KUALA LUMPUR: The courier service has become a vital connector for Malaysians in a time of movement restrictions that have been in force since the start of the Covid-19 pandemic in March 2020.

During festive seasons such as Hari Raya Aidilfitri, it became a lifeline for those living apart from their families due to the interstate travel ban and restrictions where friends and families, instead of visiting each other, awaited special deliveries.

The Movement Control Order (MCO) also brought various uncertainties especially for businesses with the temporary closure of retail outlets and malls due to health and safety concerns, which added impetus to online shopping.

Online shopping is now the new norm and an increasing number of small and traditional businesses have gone or are going digital, either on their own or with government support and the assistance of tech-enabled companies.

E-commerce platforms around the world have seen a huge surge in transactions since last year. Even better, consumers and businesses are looking to do good as shopping moves quickly from offline to online, without needing them to be in the physical stores.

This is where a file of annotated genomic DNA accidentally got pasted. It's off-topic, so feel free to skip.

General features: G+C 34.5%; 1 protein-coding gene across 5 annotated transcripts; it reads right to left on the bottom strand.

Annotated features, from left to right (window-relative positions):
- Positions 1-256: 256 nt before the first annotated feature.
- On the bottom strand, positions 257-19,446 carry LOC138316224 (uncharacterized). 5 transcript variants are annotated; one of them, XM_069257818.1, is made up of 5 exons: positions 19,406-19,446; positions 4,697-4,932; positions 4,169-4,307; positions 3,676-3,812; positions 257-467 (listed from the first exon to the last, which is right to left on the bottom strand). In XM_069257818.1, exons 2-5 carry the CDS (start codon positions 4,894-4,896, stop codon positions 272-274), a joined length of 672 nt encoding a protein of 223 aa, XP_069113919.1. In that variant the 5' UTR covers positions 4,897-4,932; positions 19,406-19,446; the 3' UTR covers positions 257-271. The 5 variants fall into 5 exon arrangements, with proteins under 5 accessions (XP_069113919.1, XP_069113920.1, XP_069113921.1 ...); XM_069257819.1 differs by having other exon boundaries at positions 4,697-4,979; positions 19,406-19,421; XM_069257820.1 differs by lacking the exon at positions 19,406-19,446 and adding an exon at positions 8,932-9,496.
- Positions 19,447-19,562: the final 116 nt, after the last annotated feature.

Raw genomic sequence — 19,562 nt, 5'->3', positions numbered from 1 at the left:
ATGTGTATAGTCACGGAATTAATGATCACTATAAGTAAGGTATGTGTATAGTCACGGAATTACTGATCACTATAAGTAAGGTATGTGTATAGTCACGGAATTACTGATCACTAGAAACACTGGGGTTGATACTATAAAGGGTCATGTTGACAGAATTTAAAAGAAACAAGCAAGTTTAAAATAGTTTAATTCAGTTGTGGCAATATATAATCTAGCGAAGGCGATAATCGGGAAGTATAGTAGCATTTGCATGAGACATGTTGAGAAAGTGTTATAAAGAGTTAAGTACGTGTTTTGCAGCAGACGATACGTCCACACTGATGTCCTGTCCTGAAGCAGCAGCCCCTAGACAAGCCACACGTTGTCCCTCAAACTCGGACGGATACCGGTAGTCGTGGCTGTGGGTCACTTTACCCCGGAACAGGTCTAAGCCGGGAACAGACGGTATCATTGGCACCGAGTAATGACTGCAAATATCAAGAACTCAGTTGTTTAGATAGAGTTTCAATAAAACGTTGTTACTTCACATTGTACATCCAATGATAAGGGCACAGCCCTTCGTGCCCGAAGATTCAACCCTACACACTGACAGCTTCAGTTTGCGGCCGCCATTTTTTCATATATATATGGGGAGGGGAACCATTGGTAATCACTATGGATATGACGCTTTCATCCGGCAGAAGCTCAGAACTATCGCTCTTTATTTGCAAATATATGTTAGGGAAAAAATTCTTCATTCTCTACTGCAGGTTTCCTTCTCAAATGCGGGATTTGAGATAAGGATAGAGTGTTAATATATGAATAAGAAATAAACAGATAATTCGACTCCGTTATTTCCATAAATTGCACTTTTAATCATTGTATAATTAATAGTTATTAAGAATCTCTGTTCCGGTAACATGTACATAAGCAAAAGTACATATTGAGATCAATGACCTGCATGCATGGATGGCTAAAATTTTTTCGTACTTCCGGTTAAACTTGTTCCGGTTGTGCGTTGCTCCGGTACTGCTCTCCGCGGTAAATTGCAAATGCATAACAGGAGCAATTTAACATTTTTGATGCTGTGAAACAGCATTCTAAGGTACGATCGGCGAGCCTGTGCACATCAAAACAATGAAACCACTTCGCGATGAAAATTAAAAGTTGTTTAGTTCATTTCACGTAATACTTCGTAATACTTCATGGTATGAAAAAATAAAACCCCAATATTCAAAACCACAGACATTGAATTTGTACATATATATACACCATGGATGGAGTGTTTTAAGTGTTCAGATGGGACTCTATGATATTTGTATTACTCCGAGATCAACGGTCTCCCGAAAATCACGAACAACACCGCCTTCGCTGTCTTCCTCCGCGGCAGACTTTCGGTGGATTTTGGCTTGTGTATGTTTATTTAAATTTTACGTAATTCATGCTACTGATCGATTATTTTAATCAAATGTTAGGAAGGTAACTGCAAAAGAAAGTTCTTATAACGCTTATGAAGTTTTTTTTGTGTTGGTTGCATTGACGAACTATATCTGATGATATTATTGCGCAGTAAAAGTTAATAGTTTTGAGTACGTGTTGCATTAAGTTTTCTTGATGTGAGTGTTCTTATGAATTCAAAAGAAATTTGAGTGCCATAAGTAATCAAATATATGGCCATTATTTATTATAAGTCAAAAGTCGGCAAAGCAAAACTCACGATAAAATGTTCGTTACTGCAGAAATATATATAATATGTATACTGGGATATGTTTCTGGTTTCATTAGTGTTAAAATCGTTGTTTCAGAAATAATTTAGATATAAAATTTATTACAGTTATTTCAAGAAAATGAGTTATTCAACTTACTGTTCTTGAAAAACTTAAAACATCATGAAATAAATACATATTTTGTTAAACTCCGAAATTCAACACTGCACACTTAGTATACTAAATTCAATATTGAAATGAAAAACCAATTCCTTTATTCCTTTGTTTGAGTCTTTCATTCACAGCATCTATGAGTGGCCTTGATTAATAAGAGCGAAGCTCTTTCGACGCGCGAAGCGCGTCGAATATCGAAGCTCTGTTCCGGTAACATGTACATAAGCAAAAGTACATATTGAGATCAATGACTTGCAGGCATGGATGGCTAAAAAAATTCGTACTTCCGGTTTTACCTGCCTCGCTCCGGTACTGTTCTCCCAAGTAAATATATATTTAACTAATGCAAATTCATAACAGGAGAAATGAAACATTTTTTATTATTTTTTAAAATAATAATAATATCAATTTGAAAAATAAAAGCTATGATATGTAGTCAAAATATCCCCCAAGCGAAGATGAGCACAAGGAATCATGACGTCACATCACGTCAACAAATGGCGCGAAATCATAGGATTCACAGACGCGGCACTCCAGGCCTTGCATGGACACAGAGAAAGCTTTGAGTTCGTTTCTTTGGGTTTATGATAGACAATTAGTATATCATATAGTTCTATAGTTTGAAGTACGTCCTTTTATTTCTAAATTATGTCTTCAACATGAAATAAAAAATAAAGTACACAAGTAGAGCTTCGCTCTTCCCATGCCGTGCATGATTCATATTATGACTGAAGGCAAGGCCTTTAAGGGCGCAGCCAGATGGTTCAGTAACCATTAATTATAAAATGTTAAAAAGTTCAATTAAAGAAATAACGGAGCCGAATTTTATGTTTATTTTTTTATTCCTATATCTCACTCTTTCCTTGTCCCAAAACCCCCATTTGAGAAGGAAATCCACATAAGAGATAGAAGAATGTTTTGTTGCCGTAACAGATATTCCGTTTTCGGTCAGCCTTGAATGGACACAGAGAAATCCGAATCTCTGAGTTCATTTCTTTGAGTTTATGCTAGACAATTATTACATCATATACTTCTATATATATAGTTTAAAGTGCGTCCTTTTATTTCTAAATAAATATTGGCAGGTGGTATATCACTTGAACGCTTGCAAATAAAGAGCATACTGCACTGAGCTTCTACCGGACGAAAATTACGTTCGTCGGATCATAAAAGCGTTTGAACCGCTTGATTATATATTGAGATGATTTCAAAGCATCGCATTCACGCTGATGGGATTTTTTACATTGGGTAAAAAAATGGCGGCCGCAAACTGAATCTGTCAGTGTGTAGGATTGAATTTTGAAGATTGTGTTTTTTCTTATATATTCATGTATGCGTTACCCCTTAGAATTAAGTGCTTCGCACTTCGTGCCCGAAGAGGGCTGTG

In Malaysia, there has been an upward trend in online purchases which, according to the Department of Statistics, increased by between 18 percent and 28 percent from January to March this year, compared to the same period last year.

While sellers and consumers are happy that their products are now not bounded by trade borders, they, however, are taking for granted the welfare of courier and postal personnel who are facing difficult times.

While everyone is enjoying the cheap delivery fees from online shopping, little do they know that they are at the receiving end of the rat race in courier and postal services.

Service dumping

Association of Malaysian Express Carriers (AMEC) president Teong Teck Lean said service dumping continues to be a dampener on the already crowded parcel delivery market in Malaysia, stamping out courier companies that are unable to provide low to zero rates.

(‘Service dumping’ is a term used to describe the situation where players in a sector disrupt a new market by offering very low prices.)